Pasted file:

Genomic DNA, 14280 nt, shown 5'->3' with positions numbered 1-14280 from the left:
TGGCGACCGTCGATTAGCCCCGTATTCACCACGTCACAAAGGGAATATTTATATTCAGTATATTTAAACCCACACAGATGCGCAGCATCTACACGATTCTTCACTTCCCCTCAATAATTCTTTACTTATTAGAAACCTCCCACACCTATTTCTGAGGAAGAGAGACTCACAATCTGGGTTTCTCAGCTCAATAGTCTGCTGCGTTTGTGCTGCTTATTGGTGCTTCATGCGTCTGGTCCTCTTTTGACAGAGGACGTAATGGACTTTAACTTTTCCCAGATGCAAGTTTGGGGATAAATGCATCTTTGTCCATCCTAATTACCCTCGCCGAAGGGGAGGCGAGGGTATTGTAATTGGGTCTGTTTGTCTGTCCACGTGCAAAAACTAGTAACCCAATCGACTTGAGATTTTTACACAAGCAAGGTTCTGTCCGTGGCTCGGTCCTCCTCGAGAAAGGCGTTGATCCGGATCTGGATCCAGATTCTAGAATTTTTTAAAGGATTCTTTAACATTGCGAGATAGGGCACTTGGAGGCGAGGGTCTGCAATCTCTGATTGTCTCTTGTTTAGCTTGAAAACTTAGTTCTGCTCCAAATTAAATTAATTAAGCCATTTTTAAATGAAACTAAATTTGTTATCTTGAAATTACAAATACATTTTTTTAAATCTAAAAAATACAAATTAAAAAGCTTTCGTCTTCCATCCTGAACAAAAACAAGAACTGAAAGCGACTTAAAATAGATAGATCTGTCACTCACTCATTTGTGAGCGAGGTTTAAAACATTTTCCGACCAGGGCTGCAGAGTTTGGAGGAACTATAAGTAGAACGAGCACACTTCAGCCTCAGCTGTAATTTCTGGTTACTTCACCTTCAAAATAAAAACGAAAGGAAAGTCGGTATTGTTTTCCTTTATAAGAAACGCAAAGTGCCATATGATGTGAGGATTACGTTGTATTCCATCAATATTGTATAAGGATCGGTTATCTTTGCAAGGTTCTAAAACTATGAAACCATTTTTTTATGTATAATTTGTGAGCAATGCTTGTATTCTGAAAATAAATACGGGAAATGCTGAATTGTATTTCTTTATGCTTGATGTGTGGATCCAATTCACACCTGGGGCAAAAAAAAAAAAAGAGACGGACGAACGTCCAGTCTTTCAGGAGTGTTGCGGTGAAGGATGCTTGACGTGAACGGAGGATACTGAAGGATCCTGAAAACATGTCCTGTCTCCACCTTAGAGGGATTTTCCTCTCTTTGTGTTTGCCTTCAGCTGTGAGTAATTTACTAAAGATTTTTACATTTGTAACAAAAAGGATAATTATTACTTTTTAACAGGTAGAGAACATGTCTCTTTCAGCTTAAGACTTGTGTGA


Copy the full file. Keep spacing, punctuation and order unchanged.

Genomic DNA, 14280 nt, shown 5'->3' with positions numbered 1-14280 from the left:
TGGCGACCGTCGATTAGCCCCGTATTCACCACGTCACAAAGGGAATATTTATATTCAGTATATTTAAACCCACACAGATGCGCAGCATCTACACGATTCTTCACTTCCCCTCAATAATTCTTTACTTATTAGAAACCTCCCACACCTATTTCTGAGGAAGAGAGACTCACAATCTGGGTTTCTCAGCTCAATAGTCTGCTGCGTTTGTGCTGCTTATTGGTGCTTCATGCGTCTGGTCCTCTTTTGACAGAGGACGTAATGGACTTTAACTTTTCCCAGATGCAAGTTTGGGGATAAATGCATCTTTGTCCATCCTAATTACCCTCGCCGAAGGGGAGGCGAGGGTATTGTAATTGGGTCTGTTTGTCTGTCCACGTGCAAAAACTAGTAACCCAATCGACTTGAGATTTTTACACAAGCAAGGTTCTGTCCGTGGCTCGGTCCTCCTCGAGAAAGGCGTTGATCCGGATCTGGATCCAGATTCTAGAATTTTTTAAAGGATTCTTTAACATTGCGAGATAGGGCACTTGGAGGCGAGGGTCTGCAATCTCTGATTGTCTCTTGTTTAGCTTGAAAACTTAGTTCTGCTCCAAATTAAATTAATTAAGCCATTTTTAAATGAAACTAAATTTGTTATCTTGAAATTACAAATACATTTTTTTAAATCTAAAAAATACAAATTAAAAAGCTTTCGTCTTCCATCCTGAACAAAAACAAGAACTGAAAGCGACTTAAAATAGATAGATCTGTCACTCACTCATTTGTGAGCGAGGTTTAAAACATTTTCCGACCAGGGCTGCAGAGTTTGGAGGAACTATAAGTAGAACGAGCACACTTCAGCCTCAGCTGTAATTTCTGGTTACTTCACCTTCAAAATAAAAACGAAAGGAAAGTCGGTATTGTTTTCCTTTATAAGAAACGCAAAGTGCCATATGATGTGAGGATTACGTTGTATTCCATCAATATTGTATAAGGATCGGTTATCTTTGCAAGGTTCTAAAACTATGAAACCATTTTTTTATGTATAATTTGTGAGCAATGCTTGTATTCTGAAAATAAATACGGGAAATGCTGAATTGTATTTCTTTATGCTTGATGTGTGGATCCAATTCACACCTGGGGCAAAAAAAAAAAAAGAGACGGACGAACGTCCAGTCTTTCAGGAGTGTTGCGGTGAAGGATGCTTGACGTGAACGGAGGATACTGAAGGATCCTGAAAACATGTCCTGTCTCCACCTTAGAGGGATTTTCCTCTCTTTGTGTTTGCCTTCAGCTGTGAGTAATTTACTAAAGATTTTTACATTTGTAACAAAAAGGATAATTATTACTTTTTAACAGGTAGAGAACATGTCTCTTTCAGCTTAAGACTTGTGTGA